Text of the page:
• A helpful tool to achieve either of the above two points is the threshold canister. Individuals should manage their key material using hardware security modules, such as e.g. YubyHSM and physically protect these e.g. using safes at different geographical locations. Some of HSMs support threshold signature schemes, which can help to further secure the setup. To increase transparency about the changes made to a dapp, consider using a tool like LaunchTrail.
  3. Full decentralization using a DAO: The dapp is controlled by a decentralized governance system such as the Internet Computer's Service Nervous System (SNS), so that any security sensitive changes to the canisters are only executed if the SNS community approves them collectively through a proposal voting mechanism. If an SNS is used:

An alternative to DAO control (3. above) would be to create an immutable canister smart contract by removing the canister controller completely. However, note that this implies that the canister cannot be upgraded, which may have severe implications in case e.g. a bug were found. The option to use a decentralized governance system and thus being able to upgrade smart contracts is a big advantage of the Internet Computer ecosystem compared to other blockchains.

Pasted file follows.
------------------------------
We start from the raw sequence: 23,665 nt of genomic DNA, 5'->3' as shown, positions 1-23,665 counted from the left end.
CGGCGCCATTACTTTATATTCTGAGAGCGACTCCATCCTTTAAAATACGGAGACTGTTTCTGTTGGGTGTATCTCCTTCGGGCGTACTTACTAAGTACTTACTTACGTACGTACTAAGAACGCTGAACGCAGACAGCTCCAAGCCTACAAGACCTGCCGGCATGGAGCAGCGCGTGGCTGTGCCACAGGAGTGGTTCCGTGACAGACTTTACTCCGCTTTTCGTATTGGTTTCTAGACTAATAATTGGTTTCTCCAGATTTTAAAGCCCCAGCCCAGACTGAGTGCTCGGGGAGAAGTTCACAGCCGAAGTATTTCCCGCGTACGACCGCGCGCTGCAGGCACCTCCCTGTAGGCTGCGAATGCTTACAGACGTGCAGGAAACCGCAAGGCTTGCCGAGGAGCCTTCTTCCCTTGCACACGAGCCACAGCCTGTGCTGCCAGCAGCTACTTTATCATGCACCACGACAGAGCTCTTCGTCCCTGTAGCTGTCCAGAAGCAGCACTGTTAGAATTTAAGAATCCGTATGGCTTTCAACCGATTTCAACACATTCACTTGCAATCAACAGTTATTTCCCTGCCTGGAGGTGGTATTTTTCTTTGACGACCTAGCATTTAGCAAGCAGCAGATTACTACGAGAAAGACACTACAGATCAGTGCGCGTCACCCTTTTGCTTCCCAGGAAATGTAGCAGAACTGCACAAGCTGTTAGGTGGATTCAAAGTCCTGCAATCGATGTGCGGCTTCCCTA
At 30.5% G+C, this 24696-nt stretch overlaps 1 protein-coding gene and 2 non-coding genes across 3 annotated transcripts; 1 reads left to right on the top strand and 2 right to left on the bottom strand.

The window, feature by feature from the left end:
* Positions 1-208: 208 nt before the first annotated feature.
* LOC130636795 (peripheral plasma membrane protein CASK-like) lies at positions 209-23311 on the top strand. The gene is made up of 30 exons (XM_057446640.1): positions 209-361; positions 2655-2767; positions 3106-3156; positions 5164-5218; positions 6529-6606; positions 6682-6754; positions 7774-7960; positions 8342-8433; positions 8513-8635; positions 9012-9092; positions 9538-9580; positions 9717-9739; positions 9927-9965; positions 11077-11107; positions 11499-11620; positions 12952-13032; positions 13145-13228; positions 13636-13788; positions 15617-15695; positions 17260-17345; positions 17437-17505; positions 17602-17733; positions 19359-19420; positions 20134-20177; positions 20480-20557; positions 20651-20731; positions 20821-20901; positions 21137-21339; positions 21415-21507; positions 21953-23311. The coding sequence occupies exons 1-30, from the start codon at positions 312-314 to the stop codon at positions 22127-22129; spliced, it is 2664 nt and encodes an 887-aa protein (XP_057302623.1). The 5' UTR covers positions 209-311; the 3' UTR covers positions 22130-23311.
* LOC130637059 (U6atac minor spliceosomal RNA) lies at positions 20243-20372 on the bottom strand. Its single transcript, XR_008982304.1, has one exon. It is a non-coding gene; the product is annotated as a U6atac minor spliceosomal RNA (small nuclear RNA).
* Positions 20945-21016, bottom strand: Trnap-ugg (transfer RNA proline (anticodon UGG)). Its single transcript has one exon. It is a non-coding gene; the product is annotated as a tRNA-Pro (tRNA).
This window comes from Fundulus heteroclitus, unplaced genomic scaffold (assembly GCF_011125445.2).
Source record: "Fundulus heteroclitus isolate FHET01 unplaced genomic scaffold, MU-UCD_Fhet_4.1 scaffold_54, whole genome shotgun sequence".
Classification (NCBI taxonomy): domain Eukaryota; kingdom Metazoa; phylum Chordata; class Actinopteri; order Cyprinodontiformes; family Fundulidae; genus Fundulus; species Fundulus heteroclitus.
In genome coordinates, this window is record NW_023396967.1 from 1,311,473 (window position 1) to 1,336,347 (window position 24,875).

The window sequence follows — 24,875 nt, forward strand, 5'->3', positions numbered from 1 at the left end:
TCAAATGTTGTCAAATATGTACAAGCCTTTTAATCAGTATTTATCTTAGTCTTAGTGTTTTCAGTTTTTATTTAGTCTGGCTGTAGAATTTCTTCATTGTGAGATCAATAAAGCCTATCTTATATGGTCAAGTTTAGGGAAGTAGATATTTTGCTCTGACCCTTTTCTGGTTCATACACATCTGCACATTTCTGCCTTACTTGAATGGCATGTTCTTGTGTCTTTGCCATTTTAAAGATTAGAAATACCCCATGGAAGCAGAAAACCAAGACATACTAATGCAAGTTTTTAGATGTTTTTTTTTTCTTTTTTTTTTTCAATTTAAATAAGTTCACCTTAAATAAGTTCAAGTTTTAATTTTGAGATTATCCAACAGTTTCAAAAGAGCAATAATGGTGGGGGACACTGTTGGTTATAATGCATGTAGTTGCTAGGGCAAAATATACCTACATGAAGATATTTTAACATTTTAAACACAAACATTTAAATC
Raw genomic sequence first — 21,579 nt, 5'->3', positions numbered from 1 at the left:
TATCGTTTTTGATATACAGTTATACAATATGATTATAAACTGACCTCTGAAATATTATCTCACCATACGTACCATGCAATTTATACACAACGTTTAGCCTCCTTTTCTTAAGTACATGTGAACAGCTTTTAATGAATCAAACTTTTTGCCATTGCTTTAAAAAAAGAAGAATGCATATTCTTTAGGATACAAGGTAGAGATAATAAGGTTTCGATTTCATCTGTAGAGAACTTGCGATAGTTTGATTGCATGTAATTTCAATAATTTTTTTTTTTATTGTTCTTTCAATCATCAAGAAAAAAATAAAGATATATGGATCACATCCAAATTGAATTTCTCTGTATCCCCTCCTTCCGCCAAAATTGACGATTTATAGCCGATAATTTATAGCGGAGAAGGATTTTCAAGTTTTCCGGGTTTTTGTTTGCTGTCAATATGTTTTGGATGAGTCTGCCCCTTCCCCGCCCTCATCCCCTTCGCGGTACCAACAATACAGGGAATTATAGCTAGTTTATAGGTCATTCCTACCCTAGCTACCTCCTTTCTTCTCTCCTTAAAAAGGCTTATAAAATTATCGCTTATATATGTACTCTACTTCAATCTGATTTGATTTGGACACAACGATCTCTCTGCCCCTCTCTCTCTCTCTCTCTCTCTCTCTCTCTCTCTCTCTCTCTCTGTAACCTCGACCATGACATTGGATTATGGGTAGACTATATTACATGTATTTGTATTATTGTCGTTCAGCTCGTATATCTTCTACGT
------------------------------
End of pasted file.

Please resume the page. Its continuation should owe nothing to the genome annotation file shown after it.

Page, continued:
Note that, contrary to some other blockchains, also immutable smart contracts need cycles to run, and they can receive cycles.

It is also possible to implement a DAO decentralized autonomous organization on ICP from scratch. If you decide to do this (e.g. along the lines of the basic DAO example), be aware that this is security critical and must be security reviewed carefully. Furthermore, users will need to verify that the DAO is controlled by itself.

Verify the control and level of decentralization of smart contracts you depend on

Security concern

If a dapp depends on a third-party canister smart contract (e.g. by making inter-canister calls to it), it is important to verify that the callee satisfies an appropriate level of decentralization. For example:

  • If funds or cycles are transferred to a third-party canister, one might require the canister to be controlled by a decentralized governance system, as otherwise these funds are centrally controlled.